And while we are having a closer look at the file I also wonder:
OK, I understand. First of all, the numbers in the output file are in decimal not Hex as they should be. So address 57888 = 0xE220. This is the Core Rate Select register in the ADAU1442. This is where you set the start pulse rate.
The reference to the Sigma200 is the generation of the SigmaDSP core being used. Here is a bit of a history lesson. The first SigmaDSP core did not have a number but we call it the first generation. The second generation core is called a Sigma100. This is what is in the ADAU1701. The third generation core is the Sigma200 which is in the ADAU1761 and the ADAU1442 family of parts. The fourth generation core is called the Sigma300. This is the ADAU1452 family of parts. Then we made some small changes around the 300 core and we call that the Sigma350. This is the ADAU1467 family of parts. So that is what Sigma200 means. It is simply writing out the generation of core that is being used.
Now I see your confusion. The Start Pulse register is set several times. There may be a reason for it or it may be just a repetition. It is also strange that the compiler placed a few instructions to IC2 in the middle of the IC1 register writes. I looked way down and eventually, you start seeing the IC2 register writes and they look correct.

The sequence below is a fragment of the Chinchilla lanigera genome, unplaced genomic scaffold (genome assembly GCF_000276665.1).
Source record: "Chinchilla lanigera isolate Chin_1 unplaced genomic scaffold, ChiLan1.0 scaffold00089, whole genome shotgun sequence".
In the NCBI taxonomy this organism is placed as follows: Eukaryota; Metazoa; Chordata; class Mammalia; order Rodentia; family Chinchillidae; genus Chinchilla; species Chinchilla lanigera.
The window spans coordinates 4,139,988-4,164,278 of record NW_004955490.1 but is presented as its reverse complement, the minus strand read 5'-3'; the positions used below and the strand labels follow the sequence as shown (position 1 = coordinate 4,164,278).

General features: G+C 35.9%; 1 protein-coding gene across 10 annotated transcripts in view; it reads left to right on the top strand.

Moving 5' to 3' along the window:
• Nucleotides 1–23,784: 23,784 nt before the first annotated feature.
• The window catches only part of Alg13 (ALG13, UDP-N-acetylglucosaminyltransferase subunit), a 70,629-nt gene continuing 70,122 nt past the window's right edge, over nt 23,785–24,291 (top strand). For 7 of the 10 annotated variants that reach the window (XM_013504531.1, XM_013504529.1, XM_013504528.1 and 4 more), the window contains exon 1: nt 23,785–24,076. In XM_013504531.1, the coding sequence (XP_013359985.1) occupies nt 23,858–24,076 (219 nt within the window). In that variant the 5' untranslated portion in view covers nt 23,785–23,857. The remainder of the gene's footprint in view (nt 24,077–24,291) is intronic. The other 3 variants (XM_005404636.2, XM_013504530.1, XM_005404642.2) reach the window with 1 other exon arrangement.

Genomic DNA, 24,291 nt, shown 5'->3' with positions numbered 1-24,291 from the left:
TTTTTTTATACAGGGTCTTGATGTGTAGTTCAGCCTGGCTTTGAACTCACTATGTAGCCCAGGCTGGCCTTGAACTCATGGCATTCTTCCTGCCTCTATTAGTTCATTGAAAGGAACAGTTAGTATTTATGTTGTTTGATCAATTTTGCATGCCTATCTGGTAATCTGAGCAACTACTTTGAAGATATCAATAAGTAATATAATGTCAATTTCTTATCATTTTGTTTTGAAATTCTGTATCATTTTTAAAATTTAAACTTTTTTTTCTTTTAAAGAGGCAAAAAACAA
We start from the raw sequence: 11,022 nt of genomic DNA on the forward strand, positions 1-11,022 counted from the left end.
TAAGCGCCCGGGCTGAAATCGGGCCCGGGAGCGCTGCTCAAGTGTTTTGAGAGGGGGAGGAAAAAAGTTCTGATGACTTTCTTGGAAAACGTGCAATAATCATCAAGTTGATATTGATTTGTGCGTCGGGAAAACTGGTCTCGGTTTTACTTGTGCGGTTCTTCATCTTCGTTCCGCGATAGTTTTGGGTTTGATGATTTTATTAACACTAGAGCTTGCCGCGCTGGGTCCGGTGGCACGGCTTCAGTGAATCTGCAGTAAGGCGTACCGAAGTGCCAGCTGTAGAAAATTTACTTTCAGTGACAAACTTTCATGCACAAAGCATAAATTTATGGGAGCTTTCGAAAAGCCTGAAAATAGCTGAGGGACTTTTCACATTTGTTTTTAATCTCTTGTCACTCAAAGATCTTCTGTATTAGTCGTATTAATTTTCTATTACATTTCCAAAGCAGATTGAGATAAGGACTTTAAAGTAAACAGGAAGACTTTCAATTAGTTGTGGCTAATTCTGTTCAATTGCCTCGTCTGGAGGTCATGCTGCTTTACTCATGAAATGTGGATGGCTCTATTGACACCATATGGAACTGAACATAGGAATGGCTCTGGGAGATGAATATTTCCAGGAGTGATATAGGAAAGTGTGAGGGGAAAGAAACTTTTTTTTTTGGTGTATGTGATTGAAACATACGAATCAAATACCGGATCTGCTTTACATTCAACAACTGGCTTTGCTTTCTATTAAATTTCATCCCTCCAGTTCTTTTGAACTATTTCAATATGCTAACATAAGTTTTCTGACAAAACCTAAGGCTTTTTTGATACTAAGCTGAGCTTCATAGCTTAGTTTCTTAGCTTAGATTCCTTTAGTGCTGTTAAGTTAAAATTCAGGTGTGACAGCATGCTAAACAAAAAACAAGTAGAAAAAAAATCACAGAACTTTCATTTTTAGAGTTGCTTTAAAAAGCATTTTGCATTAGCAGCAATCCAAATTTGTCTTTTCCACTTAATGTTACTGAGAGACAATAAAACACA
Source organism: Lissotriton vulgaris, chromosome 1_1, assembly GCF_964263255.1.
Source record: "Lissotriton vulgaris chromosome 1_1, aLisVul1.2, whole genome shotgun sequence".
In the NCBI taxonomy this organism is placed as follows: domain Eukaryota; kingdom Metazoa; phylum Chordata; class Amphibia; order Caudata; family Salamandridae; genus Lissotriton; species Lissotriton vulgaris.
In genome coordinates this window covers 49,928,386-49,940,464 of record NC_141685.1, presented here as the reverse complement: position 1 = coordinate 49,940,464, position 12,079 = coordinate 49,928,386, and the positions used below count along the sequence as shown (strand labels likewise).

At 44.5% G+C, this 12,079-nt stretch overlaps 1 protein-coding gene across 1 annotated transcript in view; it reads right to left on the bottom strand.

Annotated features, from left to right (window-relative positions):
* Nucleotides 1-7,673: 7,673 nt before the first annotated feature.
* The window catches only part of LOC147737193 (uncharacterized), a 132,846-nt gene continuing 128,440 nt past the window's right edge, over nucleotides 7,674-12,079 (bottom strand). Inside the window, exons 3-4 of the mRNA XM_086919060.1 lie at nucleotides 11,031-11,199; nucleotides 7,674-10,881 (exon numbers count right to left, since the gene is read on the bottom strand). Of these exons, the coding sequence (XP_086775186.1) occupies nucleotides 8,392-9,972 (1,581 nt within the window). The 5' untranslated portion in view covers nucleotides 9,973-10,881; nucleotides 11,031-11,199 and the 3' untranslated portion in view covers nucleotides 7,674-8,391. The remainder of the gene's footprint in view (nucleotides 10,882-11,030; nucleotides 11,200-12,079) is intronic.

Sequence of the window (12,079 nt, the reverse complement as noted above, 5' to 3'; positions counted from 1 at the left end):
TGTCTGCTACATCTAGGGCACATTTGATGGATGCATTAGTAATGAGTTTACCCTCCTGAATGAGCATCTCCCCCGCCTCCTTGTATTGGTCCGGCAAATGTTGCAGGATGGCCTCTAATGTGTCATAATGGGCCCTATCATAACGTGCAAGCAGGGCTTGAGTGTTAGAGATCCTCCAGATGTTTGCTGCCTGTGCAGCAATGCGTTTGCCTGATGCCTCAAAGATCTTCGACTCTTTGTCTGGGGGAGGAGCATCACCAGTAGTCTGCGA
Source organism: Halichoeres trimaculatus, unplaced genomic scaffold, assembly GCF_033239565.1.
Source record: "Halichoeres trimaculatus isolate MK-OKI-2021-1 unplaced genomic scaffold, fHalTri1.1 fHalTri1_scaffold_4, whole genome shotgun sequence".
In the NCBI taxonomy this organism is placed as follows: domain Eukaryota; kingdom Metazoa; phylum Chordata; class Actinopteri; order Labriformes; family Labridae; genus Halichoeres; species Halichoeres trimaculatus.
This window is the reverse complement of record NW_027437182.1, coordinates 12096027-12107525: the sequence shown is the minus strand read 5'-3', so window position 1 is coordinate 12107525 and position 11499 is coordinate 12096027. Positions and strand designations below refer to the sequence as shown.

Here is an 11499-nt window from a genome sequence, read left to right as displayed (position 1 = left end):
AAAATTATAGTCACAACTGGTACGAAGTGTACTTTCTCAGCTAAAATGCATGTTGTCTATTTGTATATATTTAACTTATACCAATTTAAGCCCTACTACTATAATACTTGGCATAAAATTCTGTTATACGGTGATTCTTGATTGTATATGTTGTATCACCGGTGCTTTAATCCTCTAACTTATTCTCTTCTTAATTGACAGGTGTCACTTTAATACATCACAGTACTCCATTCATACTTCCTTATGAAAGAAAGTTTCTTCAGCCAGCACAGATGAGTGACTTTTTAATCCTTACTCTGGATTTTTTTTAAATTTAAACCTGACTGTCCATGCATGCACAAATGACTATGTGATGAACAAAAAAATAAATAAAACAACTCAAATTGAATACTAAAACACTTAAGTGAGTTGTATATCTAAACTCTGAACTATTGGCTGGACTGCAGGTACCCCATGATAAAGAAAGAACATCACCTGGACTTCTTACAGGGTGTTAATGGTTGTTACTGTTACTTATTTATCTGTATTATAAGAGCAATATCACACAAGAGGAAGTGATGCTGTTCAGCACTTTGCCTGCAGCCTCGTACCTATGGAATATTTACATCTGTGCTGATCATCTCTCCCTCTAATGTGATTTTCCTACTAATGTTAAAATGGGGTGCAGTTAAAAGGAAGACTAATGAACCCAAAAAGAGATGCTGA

My best explanation is that I see that sometimes SigmaStudio will produce extra writes because it wants to place the part into a known state and it has no idea the actual state of the part. So it assumes it might be running some program and shuts it down more gracefully before writing the new program. If the part was just powered up it would not be required. However, I have found, and reported, some instances where it just sends a lot more data then is required. So it can be a place for optimization.
So is your controller able to start up the parts? Is your system working? If it is not then what are you seeing for symptoms?